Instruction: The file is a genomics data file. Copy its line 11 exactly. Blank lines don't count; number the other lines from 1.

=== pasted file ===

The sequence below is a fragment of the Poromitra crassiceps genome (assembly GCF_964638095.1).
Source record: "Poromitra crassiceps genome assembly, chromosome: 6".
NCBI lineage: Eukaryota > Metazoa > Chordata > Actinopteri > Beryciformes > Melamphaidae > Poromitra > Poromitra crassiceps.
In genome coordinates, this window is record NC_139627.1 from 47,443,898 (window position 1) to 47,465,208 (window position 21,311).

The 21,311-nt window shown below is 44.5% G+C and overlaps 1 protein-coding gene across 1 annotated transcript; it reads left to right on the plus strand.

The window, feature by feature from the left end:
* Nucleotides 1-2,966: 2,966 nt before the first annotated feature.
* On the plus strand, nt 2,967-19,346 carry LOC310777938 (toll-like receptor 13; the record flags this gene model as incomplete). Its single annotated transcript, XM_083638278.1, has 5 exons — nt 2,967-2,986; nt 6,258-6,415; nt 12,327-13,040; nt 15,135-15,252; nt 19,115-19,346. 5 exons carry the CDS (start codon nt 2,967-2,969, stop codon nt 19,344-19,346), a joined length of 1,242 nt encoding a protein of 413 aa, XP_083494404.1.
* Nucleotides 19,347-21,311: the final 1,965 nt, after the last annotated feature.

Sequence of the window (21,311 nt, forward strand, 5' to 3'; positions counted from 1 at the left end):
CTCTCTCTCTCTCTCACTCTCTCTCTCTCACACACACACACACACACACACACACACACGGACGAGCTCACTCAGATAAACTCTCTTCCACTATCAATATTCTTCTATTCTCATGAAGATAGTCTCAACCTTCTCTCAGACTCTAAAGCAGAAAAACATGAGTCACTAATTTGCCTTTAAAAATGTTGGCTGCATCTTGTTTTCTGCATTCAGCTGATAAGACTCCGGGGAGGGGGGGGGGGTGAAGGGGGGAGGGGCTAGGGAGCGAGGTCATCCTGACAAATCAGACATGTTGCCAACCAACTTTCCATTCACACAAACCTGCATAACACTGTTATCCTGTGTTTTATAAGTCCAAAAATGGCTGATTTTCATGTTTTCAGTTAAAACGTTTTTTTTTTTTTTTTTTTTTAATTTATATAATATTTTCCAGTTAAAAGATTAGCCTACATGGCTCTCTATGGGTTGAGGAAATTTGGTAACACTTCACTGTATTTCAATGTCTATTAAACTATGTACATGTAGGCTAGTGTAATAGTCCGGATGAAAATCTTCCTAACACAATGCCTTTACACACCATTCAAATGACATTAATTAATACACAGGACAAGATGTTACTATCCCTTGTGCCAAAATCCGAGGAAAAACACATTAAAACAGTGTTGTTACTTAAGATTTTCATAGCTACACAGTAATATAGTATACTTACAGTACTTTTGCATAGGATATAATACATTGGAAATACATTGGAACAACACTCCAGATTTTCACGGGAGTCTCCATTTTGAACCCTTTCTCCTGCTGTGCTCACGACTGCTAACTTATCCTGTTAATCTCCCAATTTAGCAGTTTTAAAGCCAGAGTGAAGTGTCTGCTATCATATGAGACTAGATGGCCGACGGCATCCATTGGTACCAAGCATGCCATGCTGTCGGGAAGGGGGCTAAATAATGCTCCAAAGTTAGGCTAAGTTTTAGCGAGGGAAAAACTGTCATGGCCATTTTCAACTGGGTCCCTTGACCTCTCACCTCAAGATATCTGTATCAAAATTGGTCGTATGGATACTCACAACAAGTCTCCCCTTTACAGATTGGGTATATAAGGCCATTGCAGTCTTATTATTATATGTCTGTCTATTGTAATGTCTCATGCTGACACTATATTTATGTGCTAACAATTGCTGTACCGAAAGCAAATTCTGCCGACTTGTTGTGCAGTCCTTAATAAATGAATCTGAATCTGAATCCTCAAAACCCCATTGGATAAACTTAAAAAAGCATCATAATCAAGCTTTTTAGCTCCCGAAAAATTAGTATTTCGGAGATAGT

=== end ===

CTCTCTCTCTCTCTCACTCTCTCTCTCTCACACACACACACACACACACACACACACACGGACGAGCTCACTCAGATAAACTCTCTTCCACTATCAATATTCTTCTATTCTCATGAAGATAGTCTCAACCTTCTCTCAGACTCTAAAGCAGAAAAACATGAGTCACTAATTTGCCTTTAAAAATGTTGGCTGCATCTTGTTTTCTGCATTCAGCTGATAAGACTCCGGGGAGGGGGGGGGGGTGAAGGGGGGAGGGGCTAGGGAGCGAGGTCATCCTGACAAATCAGACATGTTGCCAACCAACTTTCCATTCACACAAACCTGCATAACACTGTTATCCTGTGTTTTATAAGTCCAAAAATGGCTGATTTTCATGTTTTCAGTTAAAACGTTTTTTTTTTTTTTTTTTTTTAATTTATATAATATTTTCCAGTTAAAAGATTAGCCTACATGGCTCTCTATGGGTTGAGGAAATTTGGTAACACTTCACTGTATTTCAATGTCTATTAAACTATGTACATGTAGGCTAGTGTAATAGTCCGGATGAAAATCTTCCTAACACAATGCCTTTACACACCATTCAAATGACATTAATTAATACACAGGACAAGATGTTACTATCCCTTGTGCCAAAATCCGAGGAAAAACACATTAAAACAGTGTTGTTACTTAAGATTTTCATAGCTACACAGTAATATAGTATACTTACAGTACTTTTGCATAGGATATAATACATTGGAAATACATTGGAACAACACTCCAGATTTTCACGGGAGTCTCCATTTTGAACCCTTTCTCCTGCTGTGCTCACGACTGCTAACTTATCCTGTTAATCTCCCAATTTAGCAGTTTTAAAGCCAGAGTGAAGTGTCTGCTATCATATGAGACTAGATGGCCGACGGCATCCATTGGTACCAAGCATGCCATGCTGTCGGGAAGGGGGCTAAATAATGCTCCAAAGTTAGGCTAAGTTTTAGCGAGGGAAAAACTGTCATGGCCATTTTCAACTGGGTCCCTTGACCTCTCACCTCAAGATATCTGTATCAAAATTGGTCGTATGGATACTCACAACAAGTCTCCCCTTTACAGATTGGGTATATAAGGCCATTGCAGTCTTATTATTATATGTCTGTCTATTGTAATGTCTCATGCTGACACTATATTTATGTGCTAACAATTGCTGTACCGAAAGCAAATTCTGCCGACTTGTTGTGCAGTCCTTAATAAATGAATCTGAATCTGAATCCTCAAAACCCCATTGGATAAACTTAAAAAAGCATCATAATCAAGCTTTTTAGCTCCCGAAAAATTAGTATTTCGGAGATAGT